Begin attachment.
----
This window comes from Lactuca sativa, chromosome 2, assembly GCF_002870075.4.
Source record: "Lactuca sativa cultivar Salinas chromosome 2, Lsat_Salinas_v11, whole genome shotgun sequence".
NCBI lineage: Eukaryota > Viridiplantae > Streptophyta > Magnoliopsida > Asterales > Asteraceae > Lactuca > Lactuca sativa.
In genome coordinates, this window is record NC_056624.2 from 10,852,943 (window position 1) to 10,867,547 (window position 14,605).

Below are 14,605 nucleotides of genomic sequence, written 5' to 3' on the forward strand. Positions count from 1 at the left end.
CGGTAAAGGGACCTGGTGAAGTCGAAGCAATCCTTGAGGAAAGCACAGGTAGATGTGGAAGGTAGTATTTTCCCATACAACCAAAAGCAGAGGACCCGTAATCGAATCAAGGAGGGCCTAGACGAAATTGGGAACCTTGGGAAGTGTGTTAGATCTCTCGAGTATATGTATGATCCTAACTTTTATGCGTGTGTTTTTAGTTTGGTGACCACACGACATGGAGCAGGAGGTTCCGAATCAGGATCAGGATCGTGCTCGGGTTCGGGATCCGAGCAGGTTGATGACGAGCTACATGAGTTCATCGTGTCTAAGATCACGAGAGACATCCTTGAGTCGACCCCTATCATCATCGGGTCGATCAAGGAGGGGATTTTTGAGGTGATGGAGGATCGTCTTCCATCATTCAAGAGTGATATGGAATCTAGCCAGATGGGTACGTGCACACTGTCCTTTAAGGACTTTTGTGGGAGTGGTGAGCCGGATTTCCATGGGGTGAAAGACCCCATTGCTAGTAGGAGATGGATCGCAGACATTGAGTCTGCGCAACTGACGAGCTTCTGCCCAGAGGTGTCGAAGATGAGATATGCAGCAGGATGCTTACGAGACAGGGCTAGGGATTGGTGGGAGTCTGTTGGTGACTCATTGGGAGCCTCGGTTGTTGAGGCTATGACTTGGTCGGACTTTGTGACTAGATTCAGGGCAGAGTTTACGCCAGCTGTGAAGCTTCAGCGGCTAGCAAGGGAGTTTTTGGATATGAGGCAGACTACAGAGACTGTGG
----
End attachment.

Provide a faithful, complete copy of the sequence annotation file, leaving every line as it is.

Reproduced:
This window comes from Lactuca sativa, chromosome 2, assembly GCF_002870075.4.
Source record: "Lactuca sativa cultivar Salinas chromosome 2, Lsat_Salinas_v11, whole genome shotgun sequence".
NCBI lineage: Eukaryota > Viridiplantae > Streptophyta > Magnoliopsida > Asterales > Asteraceae > Lactuca > Lactuca sativa.
In genome coordinates, this window is record NC_056624.2 from 10,852,943 (window position 1) to 10,867,547 (window position 14,605).

Below are 14,605 nucleotides of genomic sequence, written 5' to 3' on the forward strand. Positions count from 1 at the left end.
CGGTAAAGGGACCTGGTGAAGTCGAAGCAATCCTTGAGGAAAGCACAGGTAGATGTGGAAGGTAGTATTTTCCCATACAACCAAAAGCAGAGGACCCGTAATCGAATCAAGGAGGGCCTAGACGAAATTGGGAACCTTGGGAAGTGTGTTAGATCTCTCGAGTATATGTATGATCCTAACTTTTATGCGTGTGTTTTTAGTTTGGTGACCACACGACATGGAGCAGGAGGTTCCGAATCAGGATCAGGATCGTGCTCGGGTTCGGGATCCGAGCAGGTTGATGACGAGCTACATGAGTTCATCGTGTCTAAGATCACGAGAGACATCCTTGAGTCGACCCCTATCATCATCGGGTCGATCAAGGAGGGGATTTTTGAGGTGATGGAGGATCGTCTTCCATCATTCAAGAGTGATATGGAATCTAGCCAGATGGGTACGTGCACACTGTCCTTTAAGGACTTTTGTGGGAGTGGTGAGCCGGATTTCCATGGGGTGAAAGACCCCATTGCTAGTAGGAGATGGATCGCAGACATTGAGTCTGCGCAACTGACGAGCTTCTGCCCAGAGGTGTCGAAGATGAGATATGCAGCAGGATGCTTACGAGACAGGGCTAGGGATTGGTGGGAGTCTGTTGGTGACTCATTGGGAGCCTCGGTTGTTGAGGCTATGACTTGGTCGGACTTTGTGACTAGATTCAGGGCAGAGTTTACGCCAGCTGTGAAGCTTCAGCGGCTAGCAAGGGAGTTTTTGGATATGAGGCAGACTACAGAGACTGTGG